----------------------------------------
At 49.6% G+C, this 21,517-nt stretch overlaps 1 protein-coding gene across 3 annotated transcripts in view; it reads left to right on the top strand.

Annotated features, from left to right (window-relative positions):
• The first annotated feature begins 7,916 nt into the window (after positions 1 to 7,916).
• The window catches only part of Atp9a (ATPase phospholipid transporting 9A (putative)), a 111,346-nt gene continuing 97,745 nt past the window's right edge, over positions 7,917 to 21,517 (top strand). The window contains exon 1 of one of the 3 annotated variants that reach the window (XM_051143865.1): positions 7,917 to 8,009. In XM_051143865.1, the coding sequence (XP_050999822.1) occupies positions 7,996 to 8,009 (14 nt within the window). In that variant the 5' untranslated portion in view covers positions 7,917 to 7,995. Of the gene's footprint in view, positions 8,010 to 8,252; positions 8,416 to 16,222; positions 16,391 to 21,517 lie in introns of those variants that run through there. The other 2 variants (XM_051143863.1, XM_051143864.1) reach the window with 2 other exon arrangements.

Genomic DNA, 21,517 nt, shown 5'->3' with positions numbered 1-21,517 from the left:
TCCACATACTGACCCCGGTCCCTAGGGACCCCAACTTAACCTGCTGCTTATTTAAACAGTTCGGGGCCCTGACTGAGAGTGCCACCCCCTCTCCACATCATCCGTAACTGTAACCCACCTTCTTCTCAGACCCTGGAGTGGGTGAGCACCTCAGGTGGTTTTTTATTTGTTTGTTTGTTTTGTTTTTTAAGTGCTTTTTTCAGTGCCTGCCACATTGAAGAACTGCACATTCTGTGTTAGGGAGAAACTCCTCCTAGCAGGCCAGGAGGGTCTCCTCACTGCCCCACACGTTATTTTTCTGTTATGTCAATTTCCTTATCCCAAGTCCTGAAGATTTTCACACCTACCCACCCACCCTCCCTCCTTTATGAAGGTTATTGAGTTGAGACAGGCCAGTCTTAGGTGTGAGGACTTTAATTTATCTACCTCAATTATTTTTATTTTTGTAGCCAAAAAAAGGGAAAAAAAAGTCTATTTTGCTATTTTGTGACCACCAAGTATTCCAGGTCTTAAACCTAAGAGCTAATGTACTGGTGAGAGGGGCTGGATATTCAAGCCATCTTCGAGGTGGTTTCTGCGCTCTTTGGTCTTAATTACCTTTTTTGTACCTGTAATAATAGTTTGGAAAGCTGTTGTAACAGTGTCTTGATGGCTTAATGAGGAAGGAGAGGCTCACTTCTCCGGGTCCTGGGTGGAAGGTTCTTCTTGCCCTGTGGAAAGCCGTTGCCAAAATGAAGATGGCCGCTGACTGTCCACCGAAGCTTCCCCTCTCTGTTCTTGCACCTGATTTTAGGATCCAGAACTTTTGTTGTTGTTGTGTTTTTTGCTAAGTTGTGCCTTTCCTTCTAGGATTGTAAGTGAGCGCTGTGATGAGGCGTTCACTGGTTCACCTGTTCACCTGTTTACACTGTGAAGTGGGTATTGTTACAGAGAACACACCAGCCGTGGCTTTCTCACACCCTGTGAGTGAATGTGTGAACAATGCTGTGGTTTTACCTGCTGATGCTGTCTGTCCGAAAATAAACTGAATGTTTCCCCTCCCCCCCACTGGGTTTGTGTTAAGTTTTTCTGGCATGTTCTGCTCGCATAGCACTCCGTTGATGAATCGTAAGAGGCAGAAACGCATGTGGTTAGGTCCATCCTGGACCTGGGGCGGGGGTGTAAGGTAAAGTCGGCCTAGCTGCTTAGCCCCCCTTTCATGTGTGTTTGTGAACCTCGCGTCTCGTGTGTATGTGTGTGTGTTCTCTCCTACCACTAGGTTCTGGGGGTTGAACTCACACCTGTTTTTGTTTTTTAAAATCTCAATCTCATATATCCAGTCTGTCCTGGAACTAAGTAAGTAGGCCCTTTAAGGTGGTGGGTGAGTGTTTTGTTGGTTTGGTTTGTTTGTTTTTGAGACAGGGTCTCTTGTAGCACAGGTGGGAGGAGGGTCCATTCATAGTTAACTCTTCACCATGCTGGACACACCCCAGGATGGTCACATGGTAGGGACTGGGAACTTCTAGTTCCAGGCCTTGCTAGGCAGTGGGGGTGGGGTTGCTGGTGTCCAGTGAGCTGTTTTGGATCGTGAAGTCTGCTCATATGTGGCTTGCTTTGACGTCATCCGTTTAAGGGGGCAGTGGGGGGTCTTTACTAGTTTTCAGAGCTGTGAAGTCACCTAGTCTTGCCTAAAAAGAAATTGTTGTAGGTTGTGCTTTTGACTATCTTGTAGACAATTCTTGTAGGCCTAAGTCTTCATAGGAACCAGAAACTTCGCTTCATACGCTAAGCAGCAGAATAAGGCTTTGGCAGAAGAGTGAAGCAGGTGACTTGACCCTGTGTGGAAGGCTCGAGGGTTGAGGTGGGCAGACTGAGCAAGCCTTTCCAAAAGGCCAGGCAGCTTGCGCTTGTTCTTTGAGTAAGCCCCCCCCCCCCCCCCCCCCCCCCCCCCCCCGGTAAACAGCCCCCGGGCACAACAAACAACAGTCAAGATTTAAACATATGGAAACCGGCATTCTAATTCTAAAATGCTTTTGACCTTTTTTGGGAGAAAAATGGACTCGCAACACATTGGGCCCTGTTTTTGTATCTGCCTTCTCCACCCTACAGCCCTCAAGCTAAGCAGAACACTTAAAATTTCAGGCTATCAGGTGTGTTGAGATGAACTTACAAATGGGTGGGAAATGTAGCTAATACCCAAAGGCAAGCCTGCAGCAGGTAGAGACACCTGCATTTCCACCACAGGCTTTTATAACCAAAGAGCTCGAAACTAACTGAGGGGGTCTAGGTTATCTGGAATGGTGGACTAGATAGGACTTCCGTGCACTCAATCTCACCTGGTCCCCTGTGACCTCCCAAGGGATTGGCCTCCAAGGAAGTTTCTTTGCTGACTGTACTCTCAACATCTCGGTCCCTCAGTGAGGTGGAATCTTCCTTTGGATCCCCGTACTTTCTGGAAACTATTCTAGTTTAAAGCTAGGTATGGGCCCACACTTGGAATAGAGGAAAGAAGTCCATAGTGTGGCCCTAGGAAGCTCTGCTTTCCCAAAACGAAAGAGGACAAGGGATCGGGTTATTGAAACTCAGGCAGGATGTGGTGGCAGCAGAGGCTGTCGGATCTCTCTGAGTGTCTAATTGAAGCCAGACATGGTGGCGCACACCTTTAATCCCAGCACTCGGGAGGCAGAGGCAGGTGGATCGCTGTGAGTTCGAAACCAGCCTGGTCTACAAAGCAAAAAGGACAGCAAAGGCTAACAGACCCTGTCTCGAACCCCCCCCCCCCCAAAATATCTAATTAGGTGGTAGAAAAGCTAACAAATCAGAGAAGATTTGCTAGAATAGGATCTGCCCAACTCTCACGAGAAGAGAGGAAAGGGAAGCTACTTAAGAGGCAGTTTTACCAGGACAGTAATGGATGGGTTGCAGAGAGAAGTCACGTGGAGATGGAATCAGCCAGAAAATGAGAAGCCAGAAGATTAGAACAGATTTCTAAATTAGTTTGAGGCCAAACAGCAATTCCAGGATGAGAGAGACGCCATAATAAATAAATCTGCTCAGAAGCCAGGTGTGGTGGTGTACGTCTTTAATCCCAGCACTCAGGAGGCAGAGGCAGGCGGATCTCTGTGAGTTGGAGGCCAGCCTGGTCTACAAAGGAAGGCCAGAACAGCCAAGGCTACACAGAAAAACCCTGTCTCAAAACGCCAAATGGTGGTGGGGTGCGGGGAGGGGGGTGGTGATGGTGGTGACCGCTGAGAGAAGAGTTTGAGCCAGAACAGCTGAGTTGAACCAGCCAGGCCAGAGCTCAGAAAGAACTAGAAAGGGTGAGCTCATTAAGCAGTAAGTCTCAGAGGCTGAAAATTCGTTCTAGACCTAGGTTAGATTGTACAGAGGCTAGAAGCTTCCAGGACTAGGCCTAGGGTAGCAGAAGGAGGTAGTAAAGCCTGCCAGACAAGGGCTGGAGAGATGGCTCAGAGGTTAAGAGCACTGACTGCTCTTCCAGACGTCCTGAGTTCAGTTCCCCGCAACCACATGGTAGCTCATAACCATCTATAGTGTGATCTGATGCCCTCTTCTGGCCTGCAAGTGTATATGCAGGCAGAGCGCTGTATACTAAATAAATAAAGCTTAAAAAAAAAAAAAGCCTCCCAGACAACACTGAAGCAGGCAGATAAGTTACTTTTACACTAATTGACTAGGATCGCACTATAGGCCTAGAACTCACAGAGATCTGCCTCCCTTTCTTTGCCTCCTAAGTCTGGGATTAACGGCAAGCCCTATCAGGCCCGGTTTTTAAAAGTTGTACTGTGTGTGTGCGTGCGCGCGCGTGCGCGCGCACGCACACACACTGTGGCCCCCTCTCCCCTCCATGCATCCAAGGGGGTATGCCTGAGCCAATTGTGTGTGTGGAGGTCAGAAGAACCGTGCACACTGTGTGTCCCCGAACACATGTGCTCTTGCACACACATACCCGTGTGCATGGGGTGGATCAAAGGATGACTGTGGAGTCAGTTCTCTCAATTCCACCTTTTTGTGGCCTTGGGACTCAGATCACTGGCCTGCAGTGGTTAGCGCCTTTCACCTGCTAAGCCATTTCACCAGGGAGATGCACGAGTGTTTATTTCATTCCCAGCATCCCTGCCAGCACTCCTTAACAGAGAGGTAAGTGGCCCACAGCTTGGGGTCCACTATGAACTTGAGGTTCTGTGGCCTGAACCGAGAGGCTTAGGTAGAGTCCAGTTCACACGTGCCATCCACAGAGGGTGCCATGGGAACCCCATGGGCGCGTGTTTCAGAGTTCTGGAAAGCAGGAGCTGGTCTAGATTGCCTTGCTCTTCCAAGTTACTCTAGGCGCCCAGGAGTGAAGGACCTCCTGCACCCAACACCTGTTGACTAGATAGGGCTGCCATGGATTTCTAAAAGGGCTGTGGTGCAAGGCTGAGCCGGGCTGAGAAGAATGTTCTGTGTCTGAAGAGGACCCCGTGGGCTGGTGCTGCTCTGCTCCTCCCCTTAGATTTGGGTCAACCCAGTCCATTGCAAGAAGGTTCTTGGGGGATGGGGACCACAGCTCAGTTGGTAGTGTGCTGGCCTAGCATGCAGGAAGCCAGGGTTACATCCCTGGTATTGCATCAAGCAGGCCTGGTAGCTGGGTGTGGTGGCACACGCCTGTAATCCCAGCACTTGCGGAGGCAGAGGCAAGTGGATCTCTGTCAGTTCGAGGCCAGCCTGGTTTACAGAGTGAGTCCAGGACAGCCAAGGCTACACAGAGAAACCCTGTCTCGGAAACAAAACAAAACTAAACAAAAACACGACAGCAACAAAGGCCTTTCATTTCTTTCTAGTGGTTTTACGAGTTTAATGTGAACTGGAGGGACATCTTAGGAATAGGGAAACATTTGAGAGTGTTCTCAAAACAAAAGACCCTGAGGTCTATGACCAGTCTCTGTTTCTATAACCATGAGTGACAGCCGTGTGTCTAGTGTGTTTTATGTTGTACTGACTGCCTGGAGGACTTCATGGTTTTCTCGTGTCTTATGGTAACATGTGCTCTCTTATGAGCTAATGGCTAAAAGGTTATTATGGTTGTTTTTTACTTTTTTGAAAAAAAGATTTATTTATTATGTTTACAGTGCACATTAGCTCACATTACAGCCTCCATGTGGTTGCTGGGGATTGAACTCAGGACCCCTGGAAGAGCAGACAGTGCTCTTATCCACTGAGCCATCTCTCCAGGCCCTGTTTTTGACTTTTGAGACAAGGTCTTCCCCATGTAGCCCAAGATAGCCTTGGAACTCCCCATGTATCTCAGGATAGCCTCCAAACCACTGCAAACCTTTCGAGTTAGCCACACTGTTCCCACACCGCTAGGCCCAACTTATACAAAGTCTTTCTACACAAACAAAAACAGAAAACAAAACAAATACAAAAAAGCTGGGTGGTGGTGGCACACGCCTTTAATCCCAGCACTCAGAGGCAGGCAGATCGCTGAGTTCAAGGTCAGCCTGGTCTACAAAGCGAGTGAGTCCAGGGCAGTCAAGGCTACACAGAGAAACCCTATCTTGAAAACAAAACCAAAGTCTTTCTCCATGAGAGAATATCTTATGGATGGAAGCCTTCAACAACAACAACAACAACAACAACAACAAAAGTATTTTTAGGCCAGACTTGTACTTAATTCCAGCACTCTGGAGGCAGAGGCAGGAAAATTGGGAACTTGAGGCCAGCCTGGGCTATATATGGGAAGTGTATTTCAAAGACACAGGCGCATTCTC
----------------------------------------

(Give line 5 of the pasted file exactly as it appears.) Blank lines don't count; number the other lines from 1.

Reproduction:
Genomic DNA, 21,517 nt, shown 5'->3' with positions numbered 1-21,517 from the left: